The 10 Heismandments has compiled its 10 rules that govern the Heisman race –“The 10 Heismandments,” if you will.

The more Heismandments that apply to a player in a given season, the better his chances are of winning.

1. The winner must be a quarterback, a running back, or a multi-threat athlete.

2. Juniors and seniors have the overwhelming advantage in the Heisman race and, as a general rule, will win over an underclassman if all other factors are equal.  Underclassmen can overcome this disadvantage only through extraordinary single-season production.

3. The winner must produce good numbers in high-profile games on TV.

4. The winner must have some prior name recognition.

5. The winner must be one or more of the following three: (a) The top player on a national title contender. (b) A player who puts up good numbers for a traditional power with good record or (c) A player who puts up superlative single-season or career numbers on a good team, or produces numbers that are way out ahead of his Heisman competitors.

6. The winner cannot be considered an obvious product of his team’s system.

7. If you are a quarterback, running back or multi-purpose athlete at one of the following schools–Notre Dame, USC, Texas, Oklahoma, Nebraska, Ohio State, Michigan, Miami, Florida and Florida State–you have a good chance to win if you have a very good statistical season and your team wins at least 9 games.

8. Statistical benchmarks exist for each position to help voters gauge a player’s ‘Heisman worthiness’.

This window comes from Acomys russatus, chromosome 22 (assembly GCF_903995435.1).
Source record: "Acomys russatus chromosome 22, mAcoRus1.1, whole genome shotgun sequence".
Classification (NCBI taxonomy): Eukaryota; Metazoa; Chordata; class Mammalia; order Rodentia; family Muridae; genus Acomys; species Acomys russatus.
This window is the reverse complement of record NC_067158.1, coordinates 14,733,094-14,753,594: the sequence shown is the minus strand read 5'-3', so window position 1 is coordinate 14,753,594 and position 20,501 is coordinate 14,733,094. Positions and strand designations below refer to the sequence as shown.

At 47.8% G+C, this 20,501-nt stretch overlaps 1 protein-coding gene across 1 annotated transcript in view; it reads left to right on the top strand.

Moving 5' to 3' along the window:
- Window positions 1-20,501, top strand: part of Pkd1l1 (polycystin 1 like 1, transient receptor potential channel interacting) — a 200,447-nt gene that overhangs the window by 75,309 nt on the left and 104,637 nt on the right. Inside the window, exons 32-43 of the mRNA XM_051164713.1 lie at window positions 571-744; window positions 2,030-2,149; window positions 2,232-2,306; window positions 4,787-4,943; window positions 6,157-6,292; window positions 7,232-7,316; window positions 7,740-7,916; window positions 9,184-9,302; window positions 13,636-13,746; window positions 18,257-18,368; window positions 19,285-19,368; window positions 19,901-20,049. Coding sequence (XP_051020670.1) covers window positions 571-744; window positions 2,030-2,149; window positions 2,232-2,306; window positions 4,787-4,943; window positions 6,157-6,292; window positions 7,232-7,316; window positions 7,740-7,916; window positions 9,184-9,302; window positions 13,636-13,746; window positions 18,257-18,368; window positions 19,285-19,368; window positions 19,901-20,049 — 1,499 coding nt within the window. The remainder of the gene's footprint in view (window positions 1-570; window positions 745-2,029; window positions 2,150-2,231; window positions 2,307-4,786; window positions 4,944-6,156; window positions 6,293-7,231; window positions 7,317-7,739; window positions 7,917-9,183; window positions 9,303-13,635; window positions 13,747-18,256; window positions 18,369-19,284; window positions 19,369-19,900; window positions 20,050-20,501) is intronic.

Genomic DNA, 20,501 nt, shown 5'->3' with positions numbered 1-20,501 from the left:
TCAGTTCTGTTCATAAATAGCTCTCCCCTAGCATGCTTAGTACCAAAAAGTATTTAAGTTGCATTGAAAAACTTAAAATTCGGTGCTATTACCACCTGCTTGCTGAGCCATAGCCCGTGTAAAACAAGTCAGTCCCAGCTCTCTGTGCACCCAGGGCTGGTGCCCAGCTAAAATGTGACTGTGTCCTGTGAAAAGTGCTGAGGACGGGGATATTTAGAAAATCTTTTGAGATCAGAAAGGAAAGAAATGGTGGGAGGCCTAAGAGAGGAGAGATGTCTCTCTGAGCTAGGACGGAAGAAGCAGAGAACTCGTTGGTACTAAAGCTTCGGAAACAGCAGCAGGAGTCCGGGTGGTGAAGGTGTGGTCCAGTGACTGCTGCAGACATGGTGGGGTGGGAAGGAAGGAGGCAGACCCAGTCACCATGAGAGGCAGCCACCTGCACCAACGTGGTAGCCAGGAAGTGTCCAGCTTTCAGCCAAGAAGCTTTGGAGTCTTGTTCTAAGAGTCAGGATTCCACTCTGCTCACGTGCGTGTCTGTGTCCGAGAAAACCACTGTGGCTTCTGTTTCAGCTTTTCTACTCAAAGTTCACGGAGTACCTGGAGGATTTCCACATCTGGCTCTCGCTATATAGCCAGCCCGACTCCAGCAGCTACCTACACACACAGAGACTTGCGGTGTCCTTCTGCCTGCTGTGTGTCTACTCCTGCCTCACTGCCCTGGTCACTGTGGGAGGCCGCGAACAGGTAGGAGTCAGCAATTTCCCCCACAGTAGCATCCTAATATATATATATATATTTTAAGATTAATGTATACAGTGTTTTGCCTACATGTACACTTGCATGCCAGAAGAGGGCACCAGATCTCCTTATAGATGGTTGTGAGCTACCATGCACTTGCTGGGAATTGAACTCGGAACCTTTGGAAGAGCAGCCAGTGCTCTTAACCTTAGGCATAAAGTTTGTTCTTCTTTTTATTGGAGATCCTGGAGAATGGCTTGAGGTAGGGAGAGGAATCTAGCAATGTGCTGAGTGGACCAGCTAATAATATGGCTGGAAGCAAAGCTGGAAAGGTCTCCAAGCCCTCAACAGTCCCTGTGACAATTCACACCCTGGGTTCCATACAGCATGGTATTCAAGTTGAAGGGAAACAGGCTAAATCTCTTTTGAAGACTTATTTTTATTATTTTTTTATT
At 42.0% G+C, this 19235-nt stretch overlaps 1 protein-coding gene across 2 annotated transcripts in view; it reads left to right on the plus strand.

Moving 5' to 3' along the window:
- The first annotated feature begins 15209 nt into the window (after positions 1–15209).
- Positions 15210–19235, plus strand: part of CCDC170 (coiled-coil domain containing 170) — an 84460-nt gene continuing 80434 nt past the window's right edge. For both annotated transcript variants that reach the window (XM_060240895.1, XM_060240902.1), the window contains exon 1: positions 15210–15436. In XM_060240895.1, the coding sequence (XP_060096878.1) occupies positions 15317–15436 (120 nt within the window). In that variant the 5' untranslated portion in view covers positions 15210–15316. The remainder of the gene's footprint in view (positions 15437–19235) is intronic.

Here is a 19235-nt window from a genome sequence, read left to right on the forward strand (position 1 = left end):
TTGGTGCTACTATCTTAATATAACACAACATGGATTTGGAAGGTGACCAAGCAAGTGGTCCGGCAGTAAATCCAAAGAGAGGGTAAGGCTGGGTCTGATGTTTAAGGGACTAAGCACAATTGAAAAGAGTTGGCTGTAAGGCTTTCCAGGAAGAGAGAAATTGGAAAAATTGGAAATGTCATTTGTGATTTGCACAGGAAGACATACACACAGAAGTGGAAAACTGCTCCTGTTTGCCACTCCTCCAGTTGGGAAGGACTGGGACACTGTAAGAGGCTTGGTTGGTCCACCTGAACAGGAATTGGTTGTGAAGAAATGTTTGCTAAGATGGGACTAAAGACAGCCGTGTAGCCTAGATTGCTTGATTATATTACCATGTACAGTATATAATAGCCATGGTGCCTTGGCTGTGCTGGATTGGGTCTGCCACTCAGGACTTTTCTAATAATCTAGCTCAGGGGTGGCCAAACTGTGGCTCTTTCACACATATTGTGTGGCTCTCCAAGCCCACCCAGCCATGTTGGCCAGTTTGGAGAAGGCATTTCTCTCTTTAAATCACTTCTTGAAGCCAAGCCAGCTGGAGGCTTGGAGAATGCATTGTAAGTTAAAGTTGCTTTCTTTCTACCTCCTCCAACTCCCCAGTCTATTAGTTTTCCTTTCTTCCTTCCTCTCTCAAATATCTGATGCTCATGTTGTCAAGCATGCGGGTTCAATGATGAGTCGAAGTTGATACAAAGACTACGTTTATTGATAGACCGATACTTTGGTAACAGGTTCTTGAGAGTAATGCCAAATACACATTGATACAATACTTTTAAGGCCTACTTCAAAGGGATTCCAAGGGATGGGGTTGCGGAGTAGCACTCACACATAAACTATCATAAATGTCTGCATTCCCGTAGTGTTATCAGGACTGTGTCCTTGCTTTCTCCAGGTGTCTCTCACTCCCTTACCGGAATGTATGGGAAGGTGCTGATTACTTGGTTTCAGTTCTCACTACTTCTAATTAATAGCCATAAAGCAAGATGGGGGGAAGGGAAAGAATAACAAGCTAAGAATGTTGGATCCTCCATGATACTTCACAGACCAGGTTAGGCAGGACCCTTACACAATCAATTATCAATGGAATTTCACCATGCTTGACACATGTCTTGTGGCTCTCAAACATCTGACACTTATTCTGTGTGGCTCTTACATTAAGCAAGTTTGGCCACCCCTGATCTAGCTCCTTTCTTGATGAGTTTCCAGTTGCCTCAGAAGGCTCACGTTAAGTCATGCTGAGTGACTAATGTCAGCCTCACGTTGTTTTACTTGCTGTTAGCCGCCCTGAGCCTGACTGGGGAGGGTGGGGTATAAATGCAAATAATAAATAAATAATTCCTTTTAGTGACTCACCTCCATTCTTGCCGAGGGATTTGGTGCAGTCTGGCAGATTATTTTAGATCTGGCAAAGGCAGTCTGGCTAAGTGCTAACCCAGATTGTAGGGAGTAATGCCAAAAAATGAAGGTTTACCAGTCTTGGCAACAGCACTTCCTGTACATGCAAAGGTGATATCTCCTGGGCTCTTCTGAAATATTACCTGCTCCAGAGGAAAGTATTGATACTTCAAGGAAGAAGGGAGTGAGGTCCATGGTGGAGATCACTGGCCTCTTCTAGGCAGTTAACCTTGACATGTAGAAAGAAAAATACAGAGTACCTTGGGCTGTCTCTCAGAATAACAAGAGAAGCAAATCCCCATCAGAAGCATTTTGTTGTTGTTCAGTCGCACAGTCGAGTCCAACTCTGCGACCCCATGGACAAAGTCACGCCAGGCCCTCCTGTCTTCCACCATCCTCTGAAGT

a. A running back who is NOT on a traditional power or a national championship contender usually must gain at least 2,000 yards.  This hefty yardage requirement for such backs has risen a bit over the years as the longer regular season has made it more commonplace.  A back on a traditional power or national title contender, must gain at least 1,600 yards. In either case, the back must score at least 15 touchdowns.

b. Dual-threat quarterbacks must produce at least 3,500 yards of total offense and 35 combined touchdowns and have a passer rating of 140 or better.  Traditional pocket passers must have a passer rating over 160, at least 3,500 yards passing and a touchdown-to-interception ratio of at least 4-to-1.

c. A multi-purpose athlete/receiver has to score at least 20 touchdowns and can only win by producing spectacular plays on special teams, specifically kick and punt returns.

9. There will never be another two-time Heisman winner.

10. The winner must be likeable.

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